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19 April 2013
Employment Appeal Tribunal (EAT)
Langstaff J, Mrs R Chapman and Mrs L S Tinsley
Consultation with employee representatives or trade union representatives must begin ‘in good time' where an employer ‘is proposing to dismiss as redundant 20 or more employees within a 90-day period'. This case confirms that the duty only arises when the employer has formulated proposals - it is not enough that the employer contemplates the possibility of redundancies. It also shows that employee representatives appointed by the employer (rather than employees) for purposes other than consultation may not be appropriate representatives for these purposes.
The employer proposed various changes to terms of employment to relieve financial pressure. All but 32 of the 300 or so staff agreed. The employer therefore started consultation with a Joint Consultative Committee (JCC), some of whose members were ‘co-opted' by the employer.
Two of those who did not agree the changes complained to a tribunal that consultation should have started as soon as the employers realized there could have been job losses if the proposals were not agreed; and that the JCC members were not employee representatives for these purposes because they had not all been appointed or elected by employees and they had no negotiating rights.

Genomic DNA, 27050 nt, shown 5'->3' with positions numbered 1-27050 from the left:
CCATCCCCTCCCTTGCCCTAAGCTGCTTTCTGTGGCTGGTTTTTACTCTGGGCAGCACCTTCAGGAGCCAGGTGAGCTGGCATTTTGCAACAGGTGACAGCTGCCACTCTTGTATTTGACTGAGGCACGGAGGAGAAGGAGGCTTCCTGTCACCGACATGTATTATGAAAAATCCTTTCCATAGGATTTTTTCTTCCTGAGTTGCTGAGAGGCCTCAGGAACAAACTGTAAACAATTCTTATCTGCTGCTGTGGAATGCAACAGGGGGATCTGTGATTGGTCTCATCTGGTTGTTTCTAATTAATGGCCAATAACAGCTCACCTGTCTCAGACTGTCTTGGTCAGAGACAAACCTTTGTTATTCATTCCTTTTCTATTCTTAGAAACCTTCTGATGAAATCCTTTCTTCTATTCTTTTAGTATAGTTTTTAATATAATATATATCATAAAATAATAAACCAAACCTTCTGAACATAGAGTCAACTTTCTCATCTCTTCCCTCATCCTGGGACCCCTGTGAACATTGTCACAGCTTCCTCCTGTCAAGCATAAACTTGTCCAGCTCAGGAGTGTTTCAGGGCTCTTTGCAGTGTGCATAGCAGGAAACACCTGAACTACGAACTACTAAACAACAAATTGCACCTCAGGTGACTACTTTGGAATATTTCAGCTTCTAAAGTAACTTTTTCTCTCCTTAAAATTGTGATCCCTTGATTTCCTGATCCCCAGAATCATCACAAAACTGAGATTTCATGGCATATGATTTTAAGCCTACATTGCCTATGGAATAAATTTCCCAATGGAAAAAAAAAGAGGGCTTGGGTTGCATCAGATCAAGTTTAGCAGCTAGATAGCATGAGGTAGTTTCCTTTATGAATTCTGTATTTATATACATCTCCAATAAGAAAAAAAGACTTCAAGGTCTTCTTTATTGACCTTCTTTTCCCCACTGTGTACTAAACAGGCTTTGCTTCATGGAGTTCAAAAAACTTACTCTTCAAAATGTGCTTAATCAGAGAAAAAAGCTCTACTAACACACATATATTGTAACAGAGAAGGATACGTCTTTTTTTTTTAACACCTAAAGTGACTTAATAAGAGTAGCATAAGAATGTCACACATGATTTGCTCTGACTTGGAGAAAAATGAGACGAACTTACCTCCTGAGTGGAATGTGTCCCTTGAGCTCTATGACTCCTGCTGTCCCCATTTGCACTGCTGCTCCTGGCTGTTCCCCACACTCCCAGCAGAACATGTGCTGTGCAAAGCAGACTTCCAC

The tribunal disagreed. The employer did not have to consult until it had actually formulated proposals to dismiss; and that the fact the JCC had no negotiating rights was irrelevant, because the legislation only required them to have authority to receive information and to be consulted.
The EAT agreed that the requirement to consult only arose once it had formulated proposals; but thought that the absence of negotiating rights was relevant because the consultation referred to in the legislation meant consultation with a view to reaching agreement - which, the EAT said - ‘is more akin to negotiation' than to merely receiving information. That point was remitted to the tribunal.
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